Your 9-Step Guide to MBA Applications

Your 9-Step Guide to MBA Applications | The Red Pen

The MBA application process is long and time-consuming. It takes months of committed effort to create a strong application that increases your chances of getting into the business school of your choice. If you have just started to consider an MBA and don’t know where to start, read through our step-by-step breakdown of what makes a good MBA application.

Step 1: Test prep

For those of you who have just started studying for your GMAT, make sure you set aside enough time to understand the concepts and take practice tests before you sit for your GMAT. If you feel that you are prepared, then schedule a date and get it out of the way as soon as you can. Some business schools may also require you to take the TOEFL, even if the majority of your education is in English, so check the individual business school requirements. If you are well versed in English, this test should be fairly simple, so schedule a date soon.

Step 2: Further research your schools

You may already have a fair idea of where you would like to apply, but it’s always good to narrow your options and focus on a few key schools. Go beyond rankings and word-of-mouth to find a programme that aligns with your goals and career objectives. Additionally consider factors, such as student life, class size, faculty and the alumni network, to make a more informed decision. Your choice of school will not only dictate the next year or two of your life but will also shape your career after the programme is over, so choose wisely. Also keep in mind that the more schools you apply to, the more time you are going to need to dedicate to your applications.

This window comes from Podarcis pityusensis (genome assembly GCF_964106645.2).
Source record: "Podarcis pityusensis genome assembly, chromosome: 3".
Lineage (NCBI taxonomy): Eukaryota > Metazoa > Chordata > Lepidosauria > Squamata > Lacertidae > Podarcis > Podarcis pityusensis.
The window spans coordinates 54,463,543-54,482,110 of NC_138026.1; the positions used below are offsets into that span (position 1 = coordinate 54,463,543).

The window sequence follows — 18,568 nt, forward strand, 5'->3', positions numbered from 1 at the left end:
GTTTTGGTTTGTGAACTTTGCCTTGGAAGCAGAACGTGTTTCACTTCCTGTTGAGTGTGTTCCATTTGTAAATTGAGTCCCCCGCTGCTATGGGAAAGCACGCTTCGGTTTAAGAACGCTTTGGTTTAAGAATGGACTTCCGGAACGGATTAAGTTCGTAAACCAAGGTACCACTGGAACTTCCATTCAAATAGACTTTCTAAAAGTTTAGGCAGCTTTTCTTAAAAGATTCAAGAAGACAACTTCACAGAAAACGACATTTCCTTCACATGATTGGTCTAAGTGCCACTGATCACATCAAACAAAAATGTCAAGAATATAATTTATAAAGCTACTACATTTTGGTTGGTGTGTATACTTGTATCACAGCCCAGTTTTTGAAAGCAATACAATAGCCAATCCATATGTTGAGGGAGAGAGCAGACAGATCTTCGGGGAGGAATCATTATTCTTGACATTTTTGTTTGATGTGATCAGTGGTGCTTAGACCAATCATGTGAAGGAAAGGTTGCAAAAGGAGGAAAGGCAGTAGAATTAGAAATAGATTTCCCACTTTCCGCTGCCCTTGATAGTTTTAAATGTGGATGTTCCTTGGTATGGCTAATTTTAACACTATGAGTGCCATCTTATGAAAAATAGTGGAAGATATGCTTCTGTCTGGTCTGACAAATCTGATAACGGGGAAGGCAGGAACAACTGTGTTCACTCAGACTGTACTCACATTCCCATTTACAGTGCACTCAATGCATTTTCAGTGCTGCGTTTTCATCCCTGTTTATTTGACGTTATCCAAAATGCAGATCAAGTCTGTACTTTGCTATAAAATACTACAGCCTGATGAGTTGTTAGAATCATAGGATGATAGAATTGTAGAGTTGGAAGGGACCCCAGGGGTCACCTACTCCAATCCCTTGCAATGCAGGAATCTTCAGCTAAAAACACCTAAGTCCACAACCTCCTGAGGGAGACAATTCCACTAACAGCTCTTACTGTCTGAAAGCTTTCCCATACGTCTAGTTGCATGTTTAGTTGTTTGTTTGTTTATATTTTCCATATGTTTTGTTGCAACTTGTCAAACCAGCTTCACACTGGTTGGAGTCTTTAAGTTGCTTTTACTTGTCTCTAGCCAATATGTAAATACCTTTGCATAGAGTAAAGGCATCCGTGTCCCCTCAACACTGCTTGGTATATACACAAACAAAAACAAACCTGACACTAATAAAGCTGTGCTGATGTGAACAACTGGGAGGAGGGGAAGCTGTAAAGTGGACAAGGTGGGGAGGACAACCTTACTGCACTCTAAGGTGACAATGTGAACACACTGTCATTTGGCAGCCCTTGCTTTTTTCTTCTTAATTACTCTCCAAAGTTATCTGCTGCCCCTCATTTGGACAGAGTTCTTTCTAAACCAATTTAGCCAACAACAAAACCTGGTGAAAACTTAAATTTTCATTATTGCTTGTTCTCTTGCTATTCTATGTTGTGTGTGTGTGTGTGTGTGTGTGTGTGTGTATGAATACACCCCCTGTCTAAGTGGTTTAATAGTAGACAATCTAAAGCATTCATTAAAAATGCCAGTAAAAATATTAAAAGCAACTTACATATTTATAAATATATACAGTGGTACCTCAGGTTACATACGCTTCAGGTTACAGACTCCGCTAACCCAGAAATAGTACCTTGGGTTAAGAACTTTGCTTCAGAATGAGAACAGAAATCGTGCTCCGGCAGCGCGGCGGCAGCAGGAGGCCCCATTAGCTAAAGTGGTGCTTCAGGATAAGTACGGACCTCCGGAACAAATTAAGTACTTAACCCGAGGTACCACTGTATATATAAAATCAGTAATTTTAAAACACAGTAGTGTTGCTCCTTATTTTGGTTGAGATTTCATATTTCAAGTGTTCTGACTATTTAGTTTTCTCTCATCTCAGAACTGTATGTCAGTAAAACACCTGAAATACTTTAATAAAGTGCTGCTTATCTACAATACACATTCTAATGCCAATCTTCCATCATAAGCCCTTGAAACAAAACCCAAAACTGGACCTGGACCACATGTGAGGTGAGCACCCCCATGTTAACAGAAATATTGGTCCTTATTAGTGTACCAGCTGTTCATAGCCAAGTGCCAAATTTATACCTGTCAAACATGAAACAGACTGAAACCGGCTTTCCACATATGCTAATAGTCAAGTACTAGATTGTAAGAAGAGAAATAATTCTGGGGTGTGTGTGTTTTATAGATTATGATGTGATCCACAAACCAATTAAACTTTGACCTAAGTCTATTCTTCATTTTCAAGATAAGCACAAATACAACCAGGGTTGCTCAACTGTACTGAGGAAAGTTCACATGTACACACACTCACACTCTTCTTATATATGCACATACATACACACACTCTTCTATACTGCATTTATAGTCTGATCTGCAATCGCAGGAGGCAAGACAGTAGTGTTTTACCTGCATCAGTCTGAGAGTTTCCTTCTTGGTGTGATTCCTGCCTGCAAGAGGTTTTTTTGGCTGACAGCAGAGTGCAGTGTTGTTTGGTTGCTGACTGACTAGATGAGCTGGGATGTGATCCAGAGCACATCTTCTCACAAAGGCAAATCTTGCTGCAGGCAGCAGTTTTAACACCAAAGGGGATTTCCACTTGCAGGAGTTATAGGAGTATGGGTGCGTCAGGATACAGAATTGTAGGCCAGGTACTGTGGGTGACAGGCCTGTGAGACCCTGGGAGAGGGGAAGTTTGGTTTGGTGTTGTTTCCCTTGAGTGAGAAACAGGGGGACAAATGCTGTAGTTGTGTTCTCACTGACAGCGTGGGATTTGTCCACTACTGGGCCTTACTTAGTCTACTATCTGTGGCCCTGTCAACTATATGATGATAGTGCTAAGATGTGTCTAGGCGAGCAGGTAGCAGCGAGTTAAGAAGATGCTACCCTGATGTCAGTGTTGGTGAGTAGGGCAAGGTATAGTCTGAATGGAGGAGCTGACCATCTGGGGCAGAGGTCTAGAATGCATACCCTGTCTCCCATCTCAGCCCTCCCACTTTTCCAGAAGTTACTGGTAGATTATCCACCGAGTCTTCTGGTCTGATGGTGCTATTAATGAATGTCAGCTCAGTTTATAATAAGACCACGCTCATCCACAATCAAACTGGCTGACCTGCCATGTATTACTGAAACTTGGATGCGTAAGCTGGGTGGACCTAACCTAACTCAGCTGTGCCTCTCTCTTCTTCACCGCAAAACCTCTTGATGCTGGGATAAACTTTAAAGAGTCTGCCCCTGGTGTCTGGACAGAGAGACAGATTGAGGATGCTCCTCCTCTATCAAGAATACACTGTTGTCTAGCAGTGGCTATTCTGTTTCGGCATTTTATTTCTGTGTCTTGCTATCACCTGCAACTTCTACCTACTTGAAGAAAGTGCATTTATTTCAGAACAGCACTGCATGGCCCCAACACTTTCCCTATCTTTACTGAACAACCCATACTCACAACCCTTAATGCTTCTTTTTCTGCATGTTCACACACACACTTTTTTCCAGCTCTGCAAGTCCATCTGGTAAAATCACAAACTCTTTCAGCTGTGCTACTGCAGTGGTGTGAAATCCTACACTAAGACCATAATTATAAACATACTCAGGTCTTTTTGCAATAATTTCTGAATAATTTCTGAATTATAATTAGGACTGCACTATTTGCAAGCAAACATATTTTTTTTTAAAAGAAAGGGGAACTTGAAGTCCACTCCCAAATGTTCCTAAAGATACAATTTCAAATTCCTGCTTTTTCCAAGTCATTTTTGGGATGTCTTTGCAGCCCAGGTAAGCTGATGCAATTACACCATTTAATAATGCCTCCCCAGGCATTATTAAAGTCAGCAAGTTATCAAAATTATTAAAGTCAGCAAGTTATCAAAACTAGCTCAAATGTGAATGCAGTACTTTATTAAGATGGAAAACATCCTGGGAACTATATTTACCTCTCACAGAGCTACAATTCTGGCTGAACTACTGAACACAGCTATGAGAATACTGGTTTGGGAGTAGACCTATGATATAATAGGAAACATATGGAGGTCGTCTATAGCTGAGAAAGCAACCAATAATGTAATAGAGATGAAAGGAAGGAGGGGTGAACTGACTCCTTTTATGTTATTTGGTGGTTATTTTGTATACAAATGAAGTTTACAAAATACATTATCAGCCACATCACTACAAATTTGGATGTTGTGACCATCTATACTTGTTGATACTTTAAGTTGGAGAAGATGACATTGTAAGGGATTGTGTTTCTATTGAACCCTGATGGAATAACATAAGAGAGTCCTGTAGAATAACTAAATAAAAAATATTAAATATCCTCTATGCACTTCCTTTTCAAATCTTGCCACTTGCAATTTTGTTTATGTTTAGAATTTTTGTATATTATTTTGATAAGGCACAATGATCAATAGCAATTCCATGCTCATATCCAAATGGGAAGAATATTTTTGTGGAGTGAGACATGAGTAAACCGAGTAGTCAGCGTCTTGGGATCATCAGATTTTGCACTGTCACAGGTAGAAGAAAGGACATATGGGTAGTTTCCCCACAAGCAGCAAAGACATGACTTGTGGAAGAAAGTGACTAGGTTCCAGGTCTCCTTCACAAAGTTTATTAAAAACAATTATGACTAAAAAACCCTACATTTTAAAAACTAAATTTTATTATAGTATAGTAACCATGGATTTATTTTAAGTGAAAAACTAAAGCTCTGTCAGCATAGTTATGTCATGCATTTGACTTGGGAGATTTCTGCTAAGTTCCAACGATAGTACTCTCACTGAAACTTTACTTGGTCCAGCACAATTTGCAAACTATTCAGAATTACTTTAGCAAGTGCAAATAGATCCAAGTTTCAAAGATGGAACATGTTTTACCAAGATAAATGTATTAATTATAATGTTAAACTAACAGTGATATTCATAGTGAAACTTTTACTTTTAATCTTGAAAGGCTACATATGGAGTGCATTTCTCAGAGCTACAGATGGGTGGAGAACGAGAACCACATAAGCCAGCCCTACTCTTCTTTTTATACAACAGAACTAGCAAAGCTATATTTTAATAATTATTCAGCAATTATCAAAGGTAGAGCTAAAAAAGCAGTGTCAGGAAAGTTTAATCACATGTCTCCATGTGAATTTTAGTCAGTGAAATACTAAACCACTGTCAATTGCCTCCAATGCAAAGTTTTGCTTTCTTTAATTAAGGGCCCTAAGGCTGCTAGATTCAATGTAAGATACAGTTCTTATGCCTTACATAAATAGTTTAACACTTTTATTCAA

Step 3: Write down your goals

Why do you want to do an MBA? What do you hope to get out of the MBA? What are your strengths and passions? What are your weaknesses? Can you achieve your goals without the MBA? You may have already thought of these questions, but now it’s time to make sure that you articulate them properly. Your goal forms the main part of your MBA application process and needs to be clear.

Step 4: Fine-tune your resume

Most business schools require you to submit a resume, usually a page long. Take your current resume as a starting point and update it with what your position and roles will be at the time you start sending out applications. Applying to a business school is different from applying for a job, so the resume needs to be different too. Show how you’ve created an impact and keep technical jargon to a minimum. Next, go through your past work experiences and think about your responsibilities which may not be on your resume, but may be relevant to the programme to which you are applying. This process of reflection will also help you when you think about what to highlight in your essays.

Step 5: Solicit your recommendations